From the inaugural address by the new governor of New York. A society as blessed as ours should be able to find room at the table, shelter for the homeless, work for the idle, care for the elderly and infirm, and hope for the destitute.
To demand less of our government or of ourselves would be to evade our proper responsibility. At the very least, the government of this generation should be able to do for those who follow at least what has been done for us. And if my election proves anything, it proves how very much this system has been able to do for us.
My parents came some 60 years ago from another part of this world, driven by deprivation, without funds, without education, without skills.
When my mother arrived at Ellis Island, she was alone and afraid. She carried little more than a suitcase and a piece of paper with the address of a laborer husband who had preceded her here looking for work. She passed through all the small indignities visited on immigrants everywhere always. She was subjected to the hurried condescension of those who decide if others are good enough to enter , or at least not bad enough to be kept out.
Like millions of others, my mother and father came here with very little more than a willingness to spend all their effort in honest toil. They asked only for the opportunity to work and for some protection in those moments when they would not be able to protect themselves.
Thanks to a government that was wise enough to help them without stifling them, and strong enough to provide with opportunities to earn their own bread, they survived. They remained a people of modest means.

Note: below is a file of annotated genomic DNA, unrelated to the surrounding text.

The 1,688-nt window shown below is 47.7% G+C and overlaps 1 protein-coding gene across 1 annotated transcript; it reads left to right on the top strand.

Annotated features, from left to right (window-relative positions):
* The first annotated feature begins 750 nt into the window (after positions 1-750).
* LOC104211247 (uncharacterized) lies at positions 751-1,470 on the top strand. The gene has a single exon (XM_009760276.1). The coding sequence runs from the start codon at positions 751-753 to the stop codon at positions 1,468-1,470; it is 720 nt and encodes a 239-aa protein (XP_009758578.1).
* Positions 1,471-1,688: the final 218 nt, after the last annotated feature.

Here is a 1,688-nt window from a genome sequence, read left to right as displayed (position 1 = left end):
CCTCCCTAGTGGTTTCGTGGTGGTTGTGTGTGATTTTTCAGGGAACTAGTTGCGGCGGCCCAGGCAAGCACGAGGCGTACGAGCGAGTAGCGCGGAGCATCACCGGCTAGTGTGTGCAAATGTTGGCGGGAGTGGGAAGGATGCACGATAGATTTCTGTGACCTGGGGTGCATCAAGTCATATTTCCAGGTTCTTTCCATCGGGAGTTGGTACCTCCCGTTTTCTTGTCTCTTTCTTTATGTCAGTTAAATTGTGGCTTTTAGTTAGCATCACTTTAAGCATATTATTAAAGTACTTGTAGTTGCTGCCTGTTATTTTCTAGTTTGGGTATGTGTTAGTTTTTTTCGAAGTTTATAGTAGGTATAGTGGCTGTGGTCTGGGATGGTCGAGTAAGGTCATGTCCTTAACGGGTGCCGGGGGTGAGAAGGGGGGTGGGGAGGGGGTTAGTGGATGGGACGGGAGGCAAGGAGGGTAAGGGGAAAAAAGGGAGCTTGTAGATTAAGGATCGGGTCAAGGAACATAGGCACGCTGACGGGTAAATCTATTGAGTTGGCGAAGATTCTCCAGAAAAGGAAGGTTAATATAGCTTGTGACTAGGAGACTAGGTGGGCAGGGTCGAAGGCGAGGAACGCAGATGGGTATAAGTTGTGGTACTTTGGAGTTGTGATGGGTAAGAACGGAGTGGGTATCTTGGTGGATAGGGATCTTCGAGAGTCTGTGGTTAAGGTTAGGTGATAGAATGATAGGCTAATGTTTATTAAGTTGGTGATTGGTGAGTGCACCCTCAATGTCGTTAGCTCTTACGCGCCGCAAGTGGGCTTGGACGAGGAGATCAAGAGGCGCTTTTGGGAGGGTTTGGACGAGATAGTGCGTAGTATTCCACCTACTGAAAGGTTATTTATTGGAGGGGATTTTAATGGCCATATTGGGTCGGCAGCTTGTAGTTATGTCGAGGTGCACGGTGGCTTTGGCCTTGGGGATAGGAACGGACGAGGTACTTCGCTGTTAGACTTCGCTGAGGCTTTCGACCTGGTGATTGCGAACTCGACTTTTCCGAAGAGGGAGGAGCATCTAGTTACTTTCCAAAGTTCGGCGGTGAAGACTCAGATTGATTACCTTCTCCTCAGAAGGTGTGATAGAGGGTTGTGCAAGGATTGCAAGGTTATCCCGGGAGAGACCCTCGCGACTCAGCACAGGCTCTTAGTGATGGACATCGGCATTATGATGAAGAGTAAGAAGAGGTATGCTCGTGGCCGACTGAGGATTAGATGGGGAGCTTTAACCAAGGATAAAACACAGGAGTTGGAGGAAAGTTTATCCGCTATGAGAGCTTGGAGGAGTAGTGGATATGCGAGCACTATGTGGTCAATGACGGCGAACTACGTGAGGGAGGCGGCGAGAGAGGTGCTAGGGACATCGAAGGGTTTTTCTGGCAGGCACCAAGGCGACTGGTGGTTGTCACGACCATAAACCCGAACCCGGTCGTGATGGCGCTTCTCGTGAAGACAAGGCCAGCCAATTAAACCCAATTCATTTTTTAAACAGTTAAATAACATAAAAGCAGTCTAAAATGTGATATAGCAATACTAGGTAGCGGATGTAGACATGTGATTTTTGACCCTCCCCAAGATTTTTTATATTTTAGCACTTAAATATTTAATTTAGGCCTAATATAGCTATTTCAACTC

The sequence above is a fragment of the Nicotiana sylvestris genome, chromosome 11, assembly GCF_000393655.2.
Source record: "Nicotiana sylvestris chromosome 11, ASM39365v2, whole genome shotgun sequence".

But that they were able to build a family, and live in dignity, and see one of their children go from behind their little grocery store in South Jamaica where he was born to the highest seat in the greatest state, in the greatest nation. That by itself is an almost ineffably beautiful commentary on this magnificent system of American democracy.
But this is not a personal story. This is the story of all of us.
What our imperfect but peerless system of government has done for those two frightened immigrants from Europe, it has done for millions of others in different ways. That experience is a source of pride and gratitude, but it has to be much more. It must serve as a challenge to all of us, as we face the future. The achievements of our past impose upon us the obligation to do at least as much for those who come after us.
It would be a terrible desecration of our history to allow the difficulties of the moment, which pale when compared to those faced by our ancestors, to excuse our obligation to produce government that excels at doing what government is supposed to do. We need not fear the challenge. Underlying everything I believe about our government is an un-shakable conviction that it is good enough to do what must be done and more.
Through all of our present travail, and I know it well, the deficits, the hordes of homeless, unemployed and victimized, the loss of spirit and belief - for all of this, I believe that we are wise enough to address our deficits without taxing ourselves into bankruptcy, strong enough to reconcile order with justice, brave enough to bring opportunity and hope to those who have neither. We can, and we will, refuse to settle for just survival and certainly not just survival of the fittest.
I believe we can balance our lives and our society even as we balance our books. We can. To those who today stand on platforms built by their forebears' courage, remember who we are, and where we came from and what we have been taught.
Those who made our history taught us above all things the idea of family, mutuality, the sharing of benefits and burdens fairly for the good of all. There's an ideal essential to our success and no family that favored its strong children or that in the name of evenhandedness failed to help its vulnerable ones would be worthy of the name. And no state or nation that chooses to ignore its troubled regions and people, while watching others thrive, can call itself justified.